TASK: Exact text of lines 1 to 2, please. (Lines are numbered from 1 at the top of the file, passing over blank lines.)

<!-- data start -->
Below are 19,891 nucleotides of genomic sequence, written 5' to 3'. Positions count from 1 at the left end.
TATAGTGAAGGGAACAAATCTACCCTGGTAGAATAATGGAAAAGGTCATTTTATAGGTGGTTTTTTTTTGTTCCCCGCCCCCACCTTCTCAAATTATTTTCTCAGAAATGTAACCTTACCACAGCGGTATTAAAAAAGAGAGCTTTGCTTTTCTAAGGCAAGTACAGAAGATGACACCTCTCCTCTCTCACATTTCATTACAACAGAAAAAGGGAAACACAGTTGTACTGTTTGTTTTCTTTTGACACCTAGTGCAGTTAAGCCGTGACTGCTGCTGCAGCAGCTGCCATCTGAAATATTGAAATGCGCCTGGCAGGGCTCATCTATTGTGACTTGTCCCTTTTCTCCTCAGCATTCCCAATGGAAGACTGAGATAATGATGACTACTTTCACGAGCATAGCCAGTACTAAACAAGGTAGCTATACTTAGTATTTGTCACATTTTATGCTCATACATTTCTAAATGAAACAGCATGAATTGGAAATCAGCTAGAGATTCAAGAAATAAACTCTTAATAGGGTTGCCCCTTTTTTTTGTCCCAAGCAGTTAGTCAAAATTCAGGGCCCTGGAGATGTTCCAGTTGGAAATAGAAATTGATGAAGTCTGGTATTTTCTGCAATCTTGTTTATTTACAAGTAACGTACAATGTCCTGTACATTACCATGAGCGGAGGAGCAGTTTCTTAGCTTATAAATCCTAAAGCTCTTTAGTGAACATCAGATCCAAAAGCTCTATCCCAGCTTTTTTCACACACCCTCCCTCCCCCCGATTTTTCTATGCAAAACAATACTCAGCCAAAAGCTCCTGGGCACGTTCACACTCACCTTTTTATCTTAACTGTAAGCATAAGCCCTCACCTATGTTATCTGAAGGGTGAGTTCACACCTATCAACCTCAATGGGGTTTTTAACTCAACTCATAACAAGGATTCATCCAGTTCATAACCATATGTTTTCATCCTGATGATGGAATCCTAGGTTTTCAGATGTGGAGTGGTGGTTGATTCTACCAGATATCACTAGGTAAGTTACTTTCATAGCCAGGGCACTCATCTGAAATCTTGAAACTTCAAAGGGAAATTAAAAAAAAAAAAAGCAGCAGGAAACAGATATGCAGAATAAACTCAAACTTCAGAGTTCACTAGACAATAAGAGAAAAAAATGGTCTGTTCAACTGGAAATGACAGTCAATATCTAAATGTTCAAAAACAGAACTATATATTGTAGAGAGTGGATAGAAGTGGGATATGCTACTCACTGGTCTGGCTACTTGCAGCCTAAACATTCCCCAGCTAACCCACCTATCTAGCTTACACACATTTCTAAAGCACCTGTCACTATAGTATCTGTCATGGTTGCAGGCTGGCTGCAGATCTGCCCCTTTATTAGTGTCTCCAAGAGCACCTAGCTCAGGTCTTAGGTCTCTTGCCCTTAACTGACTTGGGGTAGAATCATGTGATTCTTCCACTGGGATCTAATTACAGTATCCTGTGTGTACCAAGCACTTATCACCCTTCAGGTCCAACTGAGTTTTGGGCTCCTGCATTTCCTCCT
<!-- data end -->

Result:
Below are 19,891 nucleotides of genomic sequence, written 5' to 3'. Positions count from 1 at the left end.
TATAGTGAAGGGAACAAATCTACCCTGGTAGAATAATGGAAAAGGTCATTTTATAGGTGGTTTTTTTTTGTTCCCCGCCCCCACCTTCTCAAATTATTTTCTCAGAAATGTAACCTTACCACAGCGGTATTAAAAAAGAGAGCTTTGCTTTTCTAAGGCAAGTACAGAAGATGACACCTCTCCTCTCTCACATTTCATTACAACAGAAAAAGGGAAACACAGTTGTACTGTTTGTTTTCTTTTGACACCTAGTGCAGTTAAGCCGTGACTGCTGCTGCAGCAGCTGCCATCTGAAATATTGAAATGCGCCTGGCAGGGCTCATCTATTGTGACTTGTCCCTTTTCTCCTCAGCATTCCCAATGGAAGACTGAGATAATGATGACTACTTTCACGAGCATAGCCAGTACTAAACAAGGTAGCTATACTTAGTATTTGTCACATTTTATGCTCATACATTTCTAAATGAAACAGCATGAATTGGAAATCAGCTAGAGATTCAAGAAATAAACTCTTAATAGGGTTGCCCCTTTTTTTTGTCCCAAGCAGTTAGTCAAAATTCAGGGCCCTGGAGATGTTCCAGTTGGAAATAGAAATTGATGAAGTCTGGTATTTTCTGCAATCTTGTTTATTTACAAGTAACGTACAATGTCCTGTACATTACCATGAGCGGAGGAGCAGTTTCTTAGCTTATAAATCCTAAAGCTCTTTAGTGAACATCAGATCCAAAAGCTCTATCCCAGCTTTTTTCACACACCCTCCCTCCCCCCGATTTTTCTATGCAAAACAATACTCAGCCAAAAGCTCCTGGGCACGTTCACACTCACCTTTTTATCTTAACTGTAAGCATAAGCCCTCACCTATGTTATCTGAAGGGTGAGTTCACACCTATCAACCTCAATGGGGTTTTTAACTCAACTCATAACAAGGATTCATCCAGTTCATAACCATATGTTTTCATCCTGATGATGGAATCCTAGGTTTTCAGATGTGGAGTGGTGGTTGATTCTACCAGATATCACTAGGTAAGTTACTTTCATAGCCAGGGCACTCATCTGAAATCTTGAAACTTCAAAGGGAAATTAAAAAAAAAAAAAGCAGCAGGAAACAGATATGCAGAATAAACTCAAACTTCAGAGTTCACTAGACAATAAGAGAAAAAAATGGTCTGTTCAACTGGAAATGACAGTCAATATCTAAATGTTCAAAAACAGAACTATATATTGTAGAGAGTGGATAGAAGTGGGATATGCTACTCACTGGTCTGGCTACTTGCAGCCTAAACATTCCCCAGCTAACCCACCTATCTAGCTTACACACATTTCTAAAGCACCTGTCACTATAGTATCTGTCATGGTTGCAGGCTGGCTGCAGATCTGCCCCTTTATTAGTGTCTCCAAGAGCACCTAGCTCAGGTCTTAGGTCTCTTGCCCTTAACTGACTTGGGGTAGAATCATGTGATTCTTCCACTGGGATCTAATTACAGTATCCTGTGTGTACCAAGCACTTATCACCCTTCAGGTCCAACTGAGTTTTGGGCTCCTGCATTTCCTCCT